Troy Wetherholt is one of our summer interns in Ixiamas, Bolivia. He arrived in Bolivia June 12 and will post to our blog about his experiences. Troy has been helping SIFAT graduate Bolivar Sanga drill water wells in communities near Ixiamas.

Plans had been made to provide the community of Santa Fe with a well, and on a Monday the community leaders gave us the word to come. On Tuesday, after a fifteen minute ride from the Internado, we were dropped off in Santa Fe with the materials. We arrived to find only two workers, but in the afternoon more workers showed up. For the next three days with enough laborers, we drilled 30 meters. During much of this time, I was making the outer filter with two inch pipe, plastic tarp, contact cement and a saw. We installed the filter and pipe, filled sand in around it, and began pumping water to clean out the well.

Working in Santa Fe was much easier than working in Puerto Russo because it is so close to Ixiamas. Bolivar and I have been able to sleep in comfort at home in the Internado and either be driven to the site by car or take the 40-minute walk. The week ended with only the pumping mechanism left to be installed.

Sunday (July 11) a mission team from Trinity UMC in Birmingham arrived. The men with the group had come to help us with well drilling.

Monday morning we took the group to Santa Fe where we installed the last two pipes, each with its respective valve and piston, thus completing the well from the previous week. The group’s mission, however, was to construct a well in front of the Internado, thereby providing water for the nearby chicken coops, to Andres’ hut and as a back-up source for the Internado. We began late in the morning after returning from Santa Fe.

The well is situated on the edge of a ridge which slopes down toward the riverbank.  My assigned job was to bring water up from the river to the barrels at the well construction site using a large motorized water pump and two inch pipe, thus allowing the team to focus on drilling instead of hauling water. For the rest of the day, however, it rained, causing an already treacherous, steep riverbank to become slick with mud and an already fickle, unwieldy water pump to become even more difficult to prime. During this time, the group retrieved water from the rain collected off of the roof of the Internado building. That night the temperature dropped, and for the rest of the week during the daytime it remained overcast, windy and in the 50s with on and off rain.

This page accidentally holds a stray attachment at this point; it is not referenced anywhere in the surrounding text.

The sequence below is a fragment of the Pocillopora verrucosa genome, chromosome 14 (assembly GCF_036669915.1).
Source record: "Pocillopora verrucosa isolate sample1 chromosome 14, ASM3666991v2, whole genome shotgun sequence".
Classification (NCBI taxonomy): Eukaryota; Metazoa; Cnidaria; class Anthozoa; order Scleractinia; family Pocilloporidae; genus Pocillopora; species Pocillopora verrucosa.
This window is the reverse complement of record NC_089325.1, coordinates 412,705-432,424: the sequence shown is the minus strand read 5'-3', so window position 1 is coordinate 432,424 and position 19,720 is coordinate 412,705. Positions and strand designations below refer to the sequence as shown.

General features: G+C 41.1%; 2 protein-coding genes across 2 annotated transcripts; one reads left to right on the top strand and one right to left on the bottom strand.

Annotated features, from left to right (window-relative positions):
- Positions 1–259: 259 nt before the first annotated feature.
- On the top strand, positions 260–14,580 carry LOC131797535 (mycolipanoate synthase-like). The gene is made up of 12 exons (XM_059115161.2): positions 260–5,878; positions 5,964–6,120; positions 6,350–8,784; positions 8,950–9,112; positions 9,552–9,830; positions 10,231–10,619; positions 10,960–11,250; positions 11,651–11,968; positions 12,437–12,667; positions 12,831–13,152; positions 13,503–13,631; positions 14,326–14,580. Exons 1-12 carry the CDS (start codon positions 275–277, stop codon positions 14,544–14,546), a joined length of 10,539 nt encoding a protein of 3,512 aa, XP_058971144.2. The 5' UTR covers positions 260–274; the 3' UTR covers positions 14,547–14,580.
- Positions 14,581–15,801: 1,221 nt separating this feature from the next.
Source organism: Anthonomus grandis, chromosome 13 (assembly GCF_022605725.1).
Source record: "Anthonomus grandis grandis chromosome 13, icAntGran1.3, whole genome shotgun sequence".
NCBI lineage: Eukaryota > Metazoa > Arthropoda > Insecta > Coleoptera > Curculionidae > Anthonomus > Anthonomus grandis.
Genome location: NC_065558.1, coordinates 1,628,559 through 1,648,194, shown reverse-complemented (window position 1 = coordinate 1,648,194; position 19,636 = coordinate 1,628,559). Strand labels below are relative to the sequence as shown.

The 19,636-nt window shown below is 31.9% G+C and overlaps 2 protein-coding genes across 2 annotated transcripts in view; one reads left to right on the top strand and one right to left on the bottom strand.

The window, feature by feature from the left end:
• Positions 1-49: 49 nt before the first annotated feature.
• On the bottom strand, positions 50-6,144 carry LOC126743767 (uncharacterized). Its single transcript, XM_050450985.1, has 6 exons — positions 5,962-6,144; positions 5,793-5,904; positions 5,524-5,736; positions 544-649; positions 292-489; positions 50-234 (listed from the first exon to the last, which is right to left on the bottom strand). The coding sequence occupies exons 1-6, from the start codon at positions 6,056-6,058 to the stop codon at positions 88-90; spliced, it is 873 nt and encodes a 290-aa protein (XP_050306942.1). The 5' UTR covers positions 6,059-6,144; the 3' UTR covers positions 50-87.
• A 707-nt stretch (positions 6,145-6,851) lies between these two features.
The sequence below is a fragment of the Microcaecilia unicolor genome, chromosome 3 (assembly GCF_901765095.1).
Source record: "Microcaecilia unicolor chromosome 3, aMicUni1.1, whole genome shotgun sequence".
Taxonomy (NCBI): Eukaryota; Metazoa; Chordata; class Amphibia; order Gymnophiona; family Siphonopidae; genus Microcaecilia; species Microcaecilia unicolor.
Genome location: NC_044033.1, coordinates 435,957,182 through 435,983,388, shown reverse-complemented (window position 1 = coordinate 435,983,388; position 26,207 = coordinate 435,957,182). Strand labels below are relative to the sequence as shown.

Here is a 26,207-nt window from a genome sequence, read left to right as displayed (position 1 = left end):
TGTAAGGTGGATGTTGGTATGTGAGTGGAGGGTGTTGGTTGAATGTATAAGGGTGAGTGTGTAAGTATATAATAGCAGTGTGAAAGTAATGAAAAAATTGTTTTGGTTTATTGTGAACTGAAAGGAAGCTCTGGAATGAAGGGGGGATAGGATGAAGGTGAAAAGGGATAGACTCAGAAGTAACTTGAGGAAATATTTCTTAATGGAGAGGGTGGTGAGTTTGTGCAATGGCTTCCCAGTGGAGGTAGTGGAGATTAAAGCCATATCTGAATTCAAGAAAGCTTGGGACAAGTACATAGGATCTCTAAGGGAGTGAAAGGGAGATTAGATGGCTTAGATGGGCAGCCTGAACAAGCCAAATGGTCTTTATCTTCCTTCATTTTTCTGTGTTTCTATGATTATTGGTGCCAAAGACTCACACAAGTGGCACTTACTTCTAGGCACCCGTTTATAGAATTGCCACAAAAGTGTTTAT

The following day, after relocating the pump to a newly constructed shelf closer to the river, a part broke in the starter for the pump. Using the smaller pump and one inch tubing in our possession, I was able to provide water to the construction site much more easily than would have been possible with the larger water pump.

Being able to easily communicate with my fellow workers during well construction was a new experience. It was nice being able to talk and joke about random things, although at times I grew tired of the multitude of questions concerning the well. For dinner every night I was able to accompany the group to the restaurant, where with the family style serving I devoured large quantities of food.

There was no reprieve from the cold wet weather for those of us who live at the Internado. We have no heating and our outside facing walls are made of screens since it is normally warm here. Occasionally to warm up we huddled around the kitchen fire. Chas the monkey probably had the hardest time with the cold.  In the wild he would have his mother to keep him warm. Instead Chas had two sets of monkey clothes, but nevertheless I needed to sometimes put him under my shirt to warm him up.

Each well needs a wooden post and a lever for pumping the water. Inspired by my memory of the skillful, machete wielding people of Puerto Russo, I decided that in crafting these two items I would only use a machete. I went out to the back of the property in search of a tree with the proper dimensions. I found a suitable fallen tree and cut it to size with my machete, only discovering afterward that it contained an unacceptable amount of termite damage. On another fallen tree I found a good branch that was high in the air, making it difficult to cut down with a machete.  I went back to the workshop to see about a chainsaw when Roberto (the same individual who helped out the second week of Puerto Russo) returned from school. With Roberto operating the chainsaw, we were able to cut a post out of the tree and create the groove on top for the lever.  With my machete, I was able to shape the post and lever to my liking.

On the third day of excavation we encountered hard ground, and after hours of painfully slow progress the drill head broke off. This was unfortunate, but there was enough depth and meters of sand for the making of a well. I felt bad for the group because we were only able to install the outer pipe and begin the second phase of cleaning the well before it was time for them to leave. After finishing the cleaning phase, the following day Bolivar and I installed the last part of the well.